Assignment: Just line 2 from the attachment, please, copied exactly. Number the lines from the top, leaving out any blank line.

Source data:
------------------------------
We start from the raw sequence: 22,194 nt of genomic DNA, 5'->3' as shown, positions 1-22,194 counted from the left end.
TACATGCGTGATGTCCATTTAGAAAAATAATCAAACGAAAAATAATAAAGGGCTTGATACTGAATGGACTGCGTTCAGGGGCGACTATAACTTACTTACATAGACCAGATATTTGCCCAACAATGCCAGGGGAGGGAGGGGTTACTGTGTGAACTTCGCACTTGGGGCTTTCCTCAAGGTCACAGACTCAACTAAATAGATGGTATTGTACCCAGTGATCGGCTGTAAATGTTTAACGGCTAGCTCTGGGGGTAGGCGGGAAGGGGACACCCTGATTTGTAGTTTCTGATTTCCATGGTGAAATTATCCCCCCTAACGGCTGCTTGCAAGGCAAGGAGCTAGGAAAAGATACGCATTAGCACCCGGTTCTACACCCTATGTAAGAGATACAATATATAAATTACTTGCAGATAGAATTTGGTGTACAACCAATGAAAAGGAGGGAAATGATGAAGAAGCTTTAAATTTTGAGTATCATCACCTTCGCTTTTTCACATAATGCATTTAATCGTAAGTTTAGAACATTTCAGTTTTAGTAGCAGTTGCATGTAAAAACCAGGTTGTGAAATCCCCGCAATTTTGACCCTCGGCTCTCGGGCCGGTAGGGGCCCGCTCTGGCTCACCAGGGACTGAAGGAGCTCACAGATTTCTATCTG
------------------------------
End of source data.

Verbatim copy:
TACATGCGTGATGTCCATTTAGAAAAATAATCAAACGAAAAATAATAAAGGGCTTGATACTGAATGGACTGCGTTCAGGGGCGACTATAACTTACTTACATAGACCAGATATTTGCCCAACAATGCCAGGGGAGGGAGGGGTTACTGTGTGAACTTCGCACTTGGGGCTTTCCTCAAGGTCACAGACTCAACTAAATAGATGGTATTGTACCCAGTGATCGGCTGTAAATGTTTAACGGCTAGCTCTGGGGGTAGGCGGGAAGGGGACACCCTGATTTGTAGTTTCTGATTTCCATGGTGAAATTATCCCCCCTAACGGCTGCTTGCAAGGCAAGGAGCTAGGAAAAGATACGCATTAGCACCCGGTTCTACACCCTATGTAAGAGATACAATATATAAATTACTTGCAGATAGAATTTGGTGTACAACCAATGAAAAGGAGGGAAATGATGAAGAAGCTTTAAATTTTGAGTATCATCACCTTCGCTTTTTCACATAATGCATTTAATCGTAAGTTTAGAACATTTCAGTTTTAGTAGCAGTTGCATGTAAAAACCAGGTTGTGAAATCCCCGCAATTTTGACCCTCGGCTCTCGGGCCGGTAGGGGCCCGCTCTGGCTCACCAGGGACTGAAGGAGCTCACAGATTTCTATCTG